1998 "a wetland of National significance was reduced to a torn
and twisted wreck which will take 20 years or more to rehabilitate."
Wetland in the Southern Highlands of NSW, was a unique
peat swamp that was rich in flora and home to some
endangered plants as well as
the rare Giant Dragonfly.
The swamp was some 10,000 years old and contained climatic, biological
and heritage records.
which was owned by the Sydney Water Corporation, filtered
water that flowed into the Wingecarribee Reservoir. The Reservoir
supplies water to some 40,000
people in Bowral and Robertson, and is a back up water supply for
Wollongong and Sydney.
had been carried out there since 1967. In 1992 the mining leases
expired. Renewal was opposed by several government departments and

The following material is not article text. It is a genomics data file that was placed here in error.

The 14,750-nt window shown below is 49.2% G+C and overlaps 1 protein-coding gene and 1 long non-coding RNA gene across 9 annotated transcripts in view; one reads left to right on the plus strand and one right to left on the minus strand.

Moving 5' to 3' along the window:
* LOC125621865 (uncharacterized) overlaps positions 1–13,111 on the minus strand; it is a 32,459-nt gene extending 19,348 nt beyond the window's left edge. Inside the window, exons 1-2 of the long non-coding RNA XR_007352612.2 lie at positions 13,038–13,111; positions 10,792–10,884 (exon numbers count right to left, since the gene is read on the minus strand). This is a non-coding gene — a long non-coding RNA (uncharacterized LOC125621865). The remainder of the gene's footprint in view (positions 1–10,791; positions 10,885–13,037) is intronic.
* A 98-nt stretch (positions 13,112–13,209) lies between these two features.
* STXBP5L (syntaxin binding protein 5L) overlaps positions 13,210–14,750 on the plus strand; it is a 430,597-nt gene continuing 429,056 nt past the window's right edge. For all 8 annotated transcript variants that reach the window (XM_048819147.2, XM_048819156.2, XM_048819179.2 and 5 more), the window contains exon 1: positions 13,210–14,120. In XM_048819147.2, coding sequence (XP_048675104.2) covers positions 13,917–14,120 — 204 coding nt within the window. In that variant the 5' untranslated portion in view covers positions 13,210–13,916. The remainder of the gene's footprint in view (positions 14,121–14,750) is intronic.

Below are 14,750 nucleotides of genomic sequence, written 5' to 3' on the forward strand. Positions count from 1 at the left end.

continued despite the expired leases and in 1997 a Mining Warden's
inquiry was held. Although several government departments and agencies,
as well as a variety of experts gave evidence of the detrimental
impacts of the mining, the Mining Warden recommended that the leases
should be renewed.
continued through the inquiry until a temporary conservation order
that it be stopped in March 1998. The
Mining Warden's report to the Minister had still not been released
when the Minister for Mineral Resources recommended that the leases
afterwards heavy rains caused the anchored dredge to break free
tearing a channel through the peat to the Reservoir and the swamp
Wingecarribee Wetland before the collapse by Sydney Catchment Authority
site has been designed, researched and produced by Sharon